©2006 David Cornwell. All Rights Reserved; (P)2006 Hodder & Stoughton Audiobooks. All Rights Reserved
"Amid the bursts of humor, le Carré convincingly conveys his empathy." (Publishers Weekly)
"His prose is as lovely and expressive as ever; his ear for dialogue remains wonderfully acute." (Washington Post)
This is the best audiobook I have heard. I think it is probably better as an audiobook than a text because of the incredible narration.
It is beautifully written - full of colours and textures. It is not a thriller, but grpping nonetheless.
It reminded me of The Spy Who Came in from the Cold.
These folk who complain about the narrator don't get it. If they can't understand his various accents, well, I'd say that they must not venture far from home. This narrator was completely appropriate for this book and the character he enacted.
I enjoyed the book. It wasn't my favorite le Carre book, but it was good. As those who have read him before know, he doesn't adhere to a formula and requires more of his readers than do the writers of most "airplane" mysteries. This is worth a listen.
We have no more room for a new bookcase, and I won't discard any books, so audible is great for me.
Set against an African background but with the action in the UK, this is a rather unusual story about a secret summit of African leaders which is bugged by MI5 and an Afro-British interpreter who is in deeper than he appears to the delegates. The cultured voice of the reader still carries his racial background in its tenor, and he is able to give dicrete voices to each speaker so the listener is never in doubt as to who is speaking. Le Carre as always gives a twisting tale, and with the end of the cold war he has found other forums for his stories. This one is excellent and believable (alas!) but it is the superb reading which makes this audiobook so engrossing and plausible.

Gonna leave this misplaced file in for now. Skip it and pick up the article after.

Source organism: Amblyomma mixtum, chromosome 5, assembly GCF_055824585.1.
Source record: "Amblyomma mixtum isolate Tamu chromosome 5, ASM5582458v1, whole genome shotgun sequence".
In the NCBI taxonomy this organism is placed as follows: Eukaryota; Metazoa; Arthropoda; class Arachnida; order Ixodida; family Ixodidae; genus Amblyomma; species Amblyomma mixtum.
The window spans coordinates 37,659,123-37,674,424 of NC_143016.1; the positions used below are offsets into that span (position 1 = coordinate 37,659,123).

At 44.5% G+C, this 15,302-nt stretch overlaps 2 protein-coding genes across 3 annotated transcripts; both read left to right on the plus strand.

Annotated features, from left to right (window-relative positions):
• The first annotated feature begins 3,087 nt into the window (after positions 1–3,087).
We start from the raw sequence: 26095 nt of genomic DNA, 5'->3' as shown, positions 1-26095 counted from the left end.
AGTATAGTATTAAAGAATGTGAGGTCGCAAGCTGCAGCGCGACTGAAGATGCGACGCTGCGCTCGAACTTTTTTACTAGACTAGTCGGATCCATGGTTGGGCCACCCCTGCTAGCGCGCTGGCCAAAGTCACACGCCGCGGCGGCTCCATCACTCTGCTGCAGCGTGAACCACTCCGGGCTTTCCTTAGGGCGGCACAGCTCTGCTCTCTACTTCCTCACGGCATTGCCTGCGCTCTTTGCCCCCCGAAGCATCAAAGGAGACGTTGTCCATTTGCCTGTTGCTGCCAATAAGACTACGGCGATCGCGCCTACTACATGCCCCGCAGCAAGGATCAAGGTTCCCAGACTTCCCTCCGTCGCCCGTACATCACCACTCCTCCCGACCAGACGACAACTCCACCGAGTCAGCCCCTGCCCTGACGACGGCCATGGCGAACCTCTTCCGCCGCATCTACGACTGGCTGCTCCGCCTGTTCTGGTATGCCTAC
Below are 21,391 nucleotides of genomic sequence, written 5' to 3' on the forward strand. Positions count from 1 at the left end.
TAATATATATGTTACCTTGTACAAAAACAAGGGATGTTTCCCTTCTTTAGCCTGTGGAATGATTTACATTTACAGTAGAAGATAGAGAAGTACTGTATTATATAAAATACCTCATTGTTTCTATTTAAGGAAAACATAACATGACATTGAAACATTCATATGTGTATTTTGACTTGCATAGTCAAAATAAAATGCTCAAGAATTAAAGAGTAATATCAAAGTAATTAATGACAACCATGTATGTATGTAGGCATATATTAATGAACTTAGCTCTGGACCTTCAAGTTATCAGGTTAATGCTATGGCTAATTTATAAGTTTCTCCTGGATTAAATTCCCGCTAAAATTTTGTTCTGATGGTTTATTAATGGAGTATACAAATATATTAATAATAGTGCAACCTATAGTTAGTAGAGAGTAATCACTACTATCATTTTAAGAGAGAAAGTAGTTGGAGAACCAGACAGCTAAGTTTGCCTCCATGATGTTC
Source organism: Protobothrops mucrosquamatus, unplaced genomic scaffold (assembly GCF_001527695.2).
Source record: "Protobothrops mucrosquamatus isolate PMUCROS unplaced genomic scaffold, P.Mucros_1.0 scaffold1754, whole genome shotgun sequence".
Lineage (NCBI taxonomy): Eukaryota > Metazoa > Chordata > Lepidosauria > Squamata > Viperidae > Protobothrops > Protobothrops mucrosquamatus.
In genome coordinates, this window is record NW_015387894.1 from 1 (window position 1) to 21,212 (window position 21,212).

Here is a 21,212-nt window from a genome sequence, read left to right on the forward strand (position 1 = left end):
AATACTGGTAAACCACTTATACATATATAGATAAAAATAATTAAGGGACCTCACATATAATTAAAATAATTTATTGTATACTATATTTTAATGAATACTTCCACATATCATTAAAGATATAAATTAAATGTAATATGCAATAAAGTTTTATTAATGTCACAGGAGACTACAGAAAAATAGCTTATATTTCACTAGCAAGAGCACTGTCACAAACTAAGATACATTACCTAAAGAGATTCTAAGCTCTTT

Nobody writes like Le Carr? - so much is conveyed in so little words. The action is cerebral, makes you read between the lines. The bad guys are despicable, the good guys are doomed lovers, the World is corrupt as usual. Excellent read.
LeCarre is my favorite author and I anticipate and savor his books but listening instead of reading may have influenced my reaction. I was really disappointed - other than the main 2 characters, I just did not feel anything for the people in the book, the conflict did not grab me, and the ending was soft. I loved the narrator's voice, although his accent was heavy enough to be difficult just a couple of times. My high expectations may be the reason I felt let down - I expect to be entranced. Again, it may be that the complexity of his work does not lend itself well to audio format, but this was the first let down from LeCarre in a long time.
An absolute fantastic narrative! A totally worthwhile experience. David Oyelowo’s reading of the dialogs is as every character comes alive. Here’s where a good audio book is far better than the printed version.
Delightfully delicious. Wonderfully written. John LeCarre is a great wordsmith. The subject is Africa, and he makes one believe we should listen not only to the story but to the moral as well.
Very seldom does a narrator improve on the original work. But David Oyelowo does. His articulation and voice does a great book honor and the overall result makes this the book to try, if you ever wandered what the future of books looks like.
Interesting story and you learn a lot about Africa, but the storyline is often hard to follow
Ordinarily I am a fan, but this book must have been written over a single weekend to meet a contract deadline. I found myself saying, "who cares" about a hundred times during my read...I found no enthusiasm for the characters, little action, no suspense, and had to labor my way through it so as to not completely waste my listener credit...don't waste your time on this title.
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